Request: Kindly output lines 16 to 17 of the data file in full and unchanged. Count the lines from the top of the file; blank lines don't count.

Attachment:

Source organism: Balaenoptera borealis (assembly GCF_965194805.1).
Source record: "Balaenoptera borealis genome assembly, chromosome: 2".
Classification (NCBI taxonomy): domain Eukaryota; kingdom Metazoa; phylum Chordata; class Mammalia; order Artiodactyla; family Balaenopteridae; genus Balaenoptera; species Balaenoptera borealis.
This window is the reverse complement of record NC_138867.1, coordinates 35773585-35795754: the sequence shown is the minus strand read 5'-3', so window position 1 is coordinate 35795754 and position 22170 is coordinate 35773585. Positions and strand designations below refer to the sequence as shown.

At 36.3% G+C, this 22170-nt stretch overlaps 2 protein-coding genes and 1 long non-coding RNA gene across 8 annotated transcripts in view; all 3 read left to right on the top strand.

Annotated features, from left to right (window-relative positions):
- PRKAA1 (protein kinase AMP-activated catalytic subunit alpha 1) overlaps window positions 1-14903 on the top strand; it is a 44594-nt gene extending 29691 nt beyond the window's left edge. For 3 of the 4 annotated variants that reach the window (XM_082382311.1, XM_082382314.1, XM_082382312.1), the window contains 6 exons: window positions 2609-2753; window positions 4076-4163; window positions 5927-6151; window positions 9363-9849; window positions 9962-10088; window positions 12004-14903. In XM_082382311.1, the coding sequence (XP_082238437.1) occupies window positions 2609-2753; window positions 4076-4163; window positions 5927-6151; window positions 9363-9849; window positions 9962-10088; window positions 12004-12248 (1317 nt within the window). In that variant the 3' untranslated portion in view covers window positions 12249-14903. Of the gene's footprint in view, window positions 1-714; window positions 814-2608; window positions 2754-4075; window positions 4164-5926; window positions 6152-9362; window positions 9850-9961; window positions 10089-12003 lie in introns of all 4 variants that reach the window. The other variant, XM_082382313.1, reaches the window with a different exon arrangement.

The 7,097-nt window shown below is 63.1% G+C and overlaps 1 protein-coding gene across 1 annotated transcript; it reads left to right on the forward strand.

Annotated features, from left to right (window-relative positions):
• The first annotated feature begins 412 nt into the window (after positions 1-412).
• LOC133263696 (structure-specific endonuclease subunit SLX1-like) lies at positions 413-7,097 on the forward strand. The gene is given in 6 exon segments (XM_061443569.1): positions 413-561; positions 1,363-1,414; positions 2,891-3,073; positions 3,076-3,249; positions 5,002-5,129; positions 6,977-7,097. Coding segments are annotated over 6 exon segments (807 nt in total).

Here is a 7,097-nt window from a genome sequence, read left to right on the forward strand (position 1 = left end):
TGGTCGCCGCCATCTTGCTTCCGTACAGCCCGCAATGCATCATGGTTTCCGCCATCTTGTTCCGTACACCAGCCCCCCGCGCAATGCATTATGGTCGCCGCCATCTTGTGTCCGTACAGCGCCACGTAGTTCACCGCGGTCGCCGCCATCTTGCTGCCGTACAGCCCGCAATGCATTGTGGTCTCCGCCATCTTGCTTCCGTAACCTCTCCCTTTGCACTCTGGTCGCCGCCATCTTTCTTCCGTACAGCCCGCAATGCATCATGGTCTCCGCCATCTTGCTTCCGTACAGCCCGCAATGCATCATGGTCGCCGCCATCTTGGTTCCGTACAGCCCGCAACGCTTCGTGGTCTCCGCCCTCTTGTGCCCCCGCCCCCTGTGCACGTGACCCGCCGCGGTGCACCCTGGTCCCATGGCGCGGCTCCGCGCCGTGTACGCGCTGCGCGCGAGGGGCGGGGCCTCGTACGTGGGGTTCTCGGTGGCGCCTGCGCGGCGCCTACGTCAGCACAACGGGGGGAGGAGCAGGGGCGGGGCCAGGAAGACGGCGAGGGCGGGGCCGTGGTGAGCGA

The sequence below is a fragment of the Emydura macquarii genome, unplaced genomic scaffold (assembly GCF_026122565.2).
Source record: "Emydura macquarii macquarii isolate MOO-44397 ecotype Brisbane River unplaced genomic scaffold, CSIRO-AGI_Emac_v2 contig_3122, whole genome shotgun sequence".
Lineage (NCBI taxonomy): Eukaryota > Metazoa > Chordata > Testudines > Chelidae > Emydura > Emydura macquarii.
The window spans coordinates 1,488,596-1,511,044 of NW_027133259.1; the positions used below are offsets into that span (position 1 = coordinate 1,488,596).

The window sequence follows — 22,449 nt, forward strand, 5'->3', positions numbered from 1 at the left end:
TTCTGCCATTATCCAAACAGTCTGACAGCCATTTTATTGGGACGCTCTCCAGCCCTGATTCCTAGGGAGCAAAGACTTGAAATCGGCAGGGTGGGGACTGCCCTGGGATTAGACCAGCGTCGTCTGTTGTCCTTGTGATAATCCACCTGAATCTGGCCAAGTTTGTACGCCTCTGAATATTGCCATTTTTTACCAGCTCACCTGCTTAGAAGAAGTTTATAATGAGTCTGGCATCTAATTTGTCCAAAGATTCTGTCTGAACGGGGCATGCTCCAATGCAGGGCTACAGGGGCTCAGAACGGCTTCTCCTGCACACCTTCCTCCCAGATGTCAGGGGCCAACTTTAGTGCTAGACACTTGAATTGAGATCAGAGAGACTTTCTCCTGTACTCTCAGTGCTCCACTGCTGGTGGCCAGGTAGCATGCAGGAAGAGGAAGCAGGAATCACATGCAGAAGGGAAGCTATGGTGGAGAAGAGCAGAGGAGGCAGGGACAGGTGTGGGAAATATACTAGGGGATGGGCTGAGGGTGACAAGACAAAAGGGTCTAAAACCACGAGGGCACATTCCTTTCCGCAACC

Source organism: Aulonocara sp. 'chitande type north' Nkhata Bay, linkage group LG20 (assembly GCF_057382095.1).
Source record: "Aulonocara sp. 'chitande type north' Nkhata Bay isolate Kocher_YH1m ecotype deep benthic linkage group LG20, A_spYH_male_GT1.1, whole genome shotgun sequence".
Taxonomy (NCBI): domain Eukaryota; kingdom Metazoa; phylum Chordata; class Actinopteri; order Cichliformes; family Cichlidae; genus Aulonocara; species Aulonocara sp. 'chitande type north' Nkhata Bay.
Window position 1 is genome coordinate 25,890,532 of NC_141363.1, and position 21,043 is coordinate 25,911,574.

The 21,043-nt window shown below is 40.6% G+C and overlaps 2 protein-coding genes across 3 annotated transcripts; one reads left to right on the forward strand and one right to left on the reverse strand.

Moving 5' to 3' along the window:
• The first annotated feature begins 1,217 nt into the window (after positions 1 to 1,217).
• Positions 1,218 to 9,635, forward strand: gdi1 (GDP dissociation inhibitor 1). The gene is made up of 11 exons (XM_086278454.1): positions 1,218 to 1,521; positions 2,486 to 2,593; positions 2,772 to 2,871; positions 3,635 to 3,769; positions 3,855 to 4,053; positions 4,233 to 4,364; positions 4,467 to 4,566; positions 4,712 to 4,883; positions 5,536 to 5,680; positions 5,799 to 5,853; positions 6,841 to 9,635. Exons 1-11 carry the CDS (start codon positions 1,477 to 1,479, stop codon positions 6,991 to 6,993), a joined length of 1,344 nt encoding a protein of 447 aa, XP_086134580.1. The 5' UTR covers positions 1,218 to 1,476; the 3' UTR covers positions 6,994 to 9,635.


Lineage (NCBI taxonomy): Eukaryota > Metazoa > Chordata > Testudines > Chelidae > Emydura > Emydura macquarii.
The window spans coordinates 1,488,596-1,511,044 of NW_027133259.1; the positions used below are offsets into that span (position 1 = coordinate 1,488,596).